Grief has no timetable, knows no bounds
By Phyllis Montero
Cemetery Administration Manager
Grief is painful and during the grieving process that pain can be nearly unbearable. The length and difficulty of the grieving process varies with each unique situation: the relationship with the person who died, the circumstances of the death and how survivors handle life situations.
Always realize that grief has no timetable. It is cyclical. The emotions come and go for weeks, months and years. Understanding the emotions of grief is an important step in the healing process. The most common reactions to the death of a loved one are: shock, denial, anger, guilt, sadness, and finally acceptance.
During the grieving process the reactions can be felt in this order. Most often, however, they are felt at the same time but in varying degrees. Each of these feelings is a normal part of the process of grieving. Shock and denial are nature’s way of softening the immediate blow of death. There is a numbing sense and the survivors go through the motions of life while actually feeling little. Anger, too, is a normal reaction. At times it can be even be directed at the deceased for leaving. People of faith may direct their anger at God for allowing so much pain. Guilt is often expressed in the form of a question: “Could I have done more?” At the death of a loved one, sadness is not only normal but inevitable. It is also normal to feel alone and afraid.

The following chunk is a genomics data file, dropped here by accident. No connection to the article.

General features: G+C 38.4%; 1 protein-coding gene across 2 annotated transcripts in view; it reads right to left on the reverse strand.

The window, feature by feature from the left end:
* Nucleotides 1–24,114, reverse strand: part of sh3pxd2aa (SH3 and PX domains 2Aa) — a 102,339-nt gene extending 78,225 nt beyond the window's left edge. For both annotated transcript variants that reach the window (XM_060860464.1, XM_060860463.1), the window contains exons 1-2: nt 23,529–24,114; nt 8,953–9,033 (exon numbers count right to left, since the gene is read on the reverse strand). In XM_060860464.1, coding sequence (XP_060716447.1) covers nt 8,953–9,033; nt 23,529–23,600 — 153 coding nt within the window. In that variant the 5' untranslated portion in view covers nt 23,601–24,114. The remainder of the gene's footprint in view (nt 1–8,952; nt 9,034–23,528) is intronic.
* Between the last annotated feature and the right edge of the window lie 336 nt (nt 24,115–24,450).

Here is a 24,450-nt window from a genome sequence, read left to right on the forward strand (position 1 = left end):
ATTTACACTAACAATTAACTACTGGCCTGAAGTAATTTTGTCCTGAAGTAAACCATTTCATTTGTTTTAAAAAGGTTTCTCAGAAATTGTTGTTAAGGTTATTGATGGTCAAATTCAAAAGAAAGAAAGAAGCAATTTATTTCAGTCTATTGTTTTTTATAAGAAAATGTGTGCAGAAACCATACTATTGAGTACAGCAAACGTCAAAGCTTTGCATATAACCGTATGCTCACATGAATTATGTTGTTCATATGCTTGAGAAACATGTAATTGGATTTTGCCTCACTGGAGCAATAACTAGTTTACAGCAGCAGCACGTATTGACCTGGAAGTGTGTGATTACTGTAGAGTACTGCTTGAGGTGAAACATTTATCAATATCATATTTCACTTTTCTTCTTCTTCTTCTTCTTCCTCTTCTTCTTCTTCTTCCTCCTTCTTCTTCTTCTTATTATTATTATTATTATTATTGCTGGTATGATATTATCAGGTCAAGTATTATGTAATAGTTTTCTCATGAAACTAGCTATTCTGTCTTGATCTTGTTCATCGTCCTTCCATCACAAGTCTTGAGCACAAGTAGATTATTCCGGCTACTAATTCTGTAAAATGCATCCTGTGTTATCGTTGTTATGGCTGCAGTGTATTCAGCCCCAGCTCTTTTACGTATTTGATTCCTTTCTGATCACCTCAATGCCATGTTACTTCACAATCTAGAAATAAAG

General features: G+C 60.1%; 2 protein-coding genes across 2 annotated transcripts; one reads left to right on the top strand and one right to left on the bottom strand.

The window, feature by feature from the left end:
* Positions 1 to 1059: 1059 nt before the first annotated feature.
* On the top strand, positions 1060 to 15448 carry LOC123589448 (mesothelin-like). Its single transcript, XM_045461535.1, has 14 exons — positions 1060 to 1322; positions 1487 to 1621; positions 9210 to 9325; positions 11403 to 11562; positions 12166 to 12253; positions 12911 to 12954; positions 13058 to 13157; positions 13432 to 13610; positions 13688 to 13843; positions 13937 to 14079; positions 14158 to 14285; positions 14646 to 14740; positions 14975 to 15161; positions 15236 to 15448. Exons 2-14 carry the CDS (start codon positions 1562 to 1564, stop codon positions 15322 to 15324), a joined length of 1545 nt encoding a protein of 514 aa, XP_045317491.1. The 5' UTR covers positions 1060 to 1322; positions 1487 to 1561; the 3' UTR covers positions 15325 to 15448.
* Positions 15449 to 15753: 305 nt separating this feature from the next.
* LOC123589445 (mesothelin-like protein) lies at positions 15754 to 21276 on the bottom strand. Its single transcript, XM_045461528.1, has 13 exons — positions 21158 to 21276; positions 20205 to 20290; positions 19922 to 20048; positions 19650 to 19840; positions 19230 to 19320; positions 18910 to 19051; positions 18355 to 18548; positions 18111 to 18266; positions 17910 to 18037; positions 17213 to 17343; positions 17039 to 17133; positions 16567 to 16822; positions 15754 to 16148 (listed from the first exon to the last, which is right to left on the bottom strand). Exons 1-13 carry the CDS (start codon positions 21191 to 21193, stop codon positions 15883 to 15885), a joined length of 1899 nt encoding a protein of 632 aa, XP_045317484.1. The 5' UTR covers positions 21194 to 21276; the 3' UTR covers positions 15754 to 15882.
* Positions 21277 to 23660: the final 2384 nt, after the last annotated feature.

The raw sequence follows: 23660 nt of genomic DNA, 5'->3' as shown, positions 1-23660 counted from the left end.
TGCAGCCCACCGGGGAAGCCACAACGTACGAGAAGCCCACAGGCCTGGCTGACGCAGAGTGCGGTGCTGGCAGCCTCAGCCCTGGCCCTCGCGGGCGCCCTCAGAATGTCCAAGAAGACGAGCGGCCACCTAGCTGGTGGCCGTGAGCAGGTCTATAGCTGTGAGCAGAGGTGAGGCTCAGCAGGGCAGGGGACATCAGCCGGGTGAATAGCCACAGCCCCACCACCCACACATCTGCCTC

Finally comes the sense of acceptance. Time alone does not heal grief but acknowledging the loss and experiencing the pain may free the survivor from the yearning. Accepting life without the loved one may lead the way to a new perspective about the future. It is very important to take care of yourself during the grieving process and know that the emotions you feel are normal.
You may choose to find a bereavement support group to help you through the process. These groups offer a safe environment where you will learn to recognize and understand the normal signs of grief. You will be able to share your story with others who have experienced a loss and you will learn to develop and enhance healthy ways of coping. Several parishes have bereavement ministries, either directly or through the Society of St. Vincent de Paul. Please consult your parish directory.
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